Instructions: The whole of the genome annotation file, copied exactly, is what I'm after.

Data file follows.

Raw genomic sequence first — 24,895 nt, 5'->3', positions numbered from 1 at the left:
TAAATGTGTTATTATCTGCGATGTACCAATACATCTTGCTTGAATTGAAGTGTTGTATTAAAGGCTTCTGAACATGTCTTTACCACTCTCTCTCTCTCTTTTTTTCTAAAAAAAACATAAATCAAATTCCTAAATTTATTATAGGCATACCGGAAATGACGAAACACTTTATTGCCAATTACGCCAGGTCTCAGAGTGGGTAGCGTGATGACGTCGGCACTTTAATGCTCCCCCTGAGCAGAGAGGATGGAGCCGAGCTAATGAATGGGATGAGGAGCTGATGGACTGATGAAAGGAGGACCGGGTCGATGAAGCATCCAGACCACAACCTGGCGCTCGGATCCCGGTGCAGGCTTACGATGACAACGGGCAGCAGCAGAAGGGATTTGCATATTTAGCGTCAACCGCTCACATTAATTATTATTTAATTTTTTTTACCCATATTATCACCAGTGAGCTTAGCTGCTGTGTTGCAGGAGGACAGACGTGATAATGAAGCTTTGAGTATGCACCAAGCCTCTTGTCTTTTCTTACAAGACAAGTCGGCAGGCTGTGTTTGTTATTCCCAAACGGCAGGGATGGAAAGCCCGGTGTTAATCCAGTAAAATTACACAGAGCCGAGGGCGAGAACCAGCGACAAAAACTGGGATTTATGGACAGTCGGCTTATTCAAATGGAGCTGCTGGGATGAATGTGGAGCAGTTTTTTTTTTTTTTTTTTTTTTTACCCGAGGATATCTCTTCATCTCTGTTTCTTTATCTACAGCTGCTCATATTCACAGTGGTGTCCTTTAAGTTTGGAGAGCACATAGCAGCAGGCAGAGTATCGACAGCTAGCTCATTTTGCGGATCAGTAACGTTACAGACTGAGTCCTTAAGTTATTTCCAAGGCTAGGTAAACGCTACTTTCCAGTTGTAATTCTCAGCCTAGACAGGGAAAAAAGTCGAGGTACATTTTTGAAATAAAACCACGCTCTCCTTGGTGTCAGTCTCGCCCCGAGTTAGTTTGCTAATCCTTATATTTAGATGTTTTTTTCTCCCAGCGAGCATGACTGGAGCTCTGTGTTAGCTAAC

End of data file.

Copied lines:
Raw genomic sequence first — 24,895 nt, 5'->3', positions numbered from 1 at the left:
TAAATGTGTTATTATCTGCGATGTACCAATACATCTTGCTTGAATTGAAGTGTTGTATTAAAGGCTTCTGAACATGTCTTTACCACTCTCTCTCTCTCTTTTTTTCTAAAAAAAACATAAATCAAATTCCTAAATTTATTATAGGCATACCGGAAATGACGAAACACTTTATTGCCAATTACGCCAGGTCTCAGAGTGGGTAGCGTGATGACGTCGGCACTTTAATGCTCCCCCTGAGCAGAGAGGATGGAGCCGAGCTAATGAATGGGATGAGGAGCTGATGGACTGATGAAAGGAGGACCGGGTCGATGAAGCATCCAGACCACAACCTGGCGCTCGGATCCCGGTGCAGGCTTACGATGACAACGGGCAGCAGCAGAAGGGATTTGCATATTTAGCGTCAACCGCTCACATTAATTATTATTTAATTTTTTTTACCCATATTATCACCAGTGAGCTTAGCTGCTGTGTTGCAGGAGGACAGACGTGATAATGAAGCTTTGAGTATGCACCAAGCCTCTTGTCTTTTCTTACAAGACAAGTCGGCAGGCTGTGTTTGTTATTCCCAAACGGCAGGGATGGAAAGCCCGGTGTTAATCCAGTAAAATTACACAGAGCCGAGGGCGAGAACCAGCGACAAAAACTGGGATTTATGGACAGTCGGCTTATTCAAATGGAGCTGCTGGGATGAATGTGGAGCAGTTTTTTTTTTTTTTTTTTTTTTTACCCGAGGATATCTCTTCATCTCTGTTTCTTTATCTACAGCTGCTCATATTCACAGTGGTGTCCTTTAAGTTTGGAGAGCACATAGCAGCAGGCAGAGTATCGACAGCTAGCTCATTTTGCGGATCAGTAACGTTACAGACTGAGTCCTTAAGTTATTTCCAAGGCTAGGTAAACGCTACTTTCCAGTTGTAATTCTCAGCCTAGACAGGGAAAAAAGTCGAGGTACATTTTTGAAATAAAACCACGCTCTCCTTGGTGTCAGTCTCGCCCCGAGTTAGTTTGCTAATCCTTATATTTAGATGTTTTTTTCTCCCAGCGAGCATGACTGGAGCTCTGTGTTAGCTAAC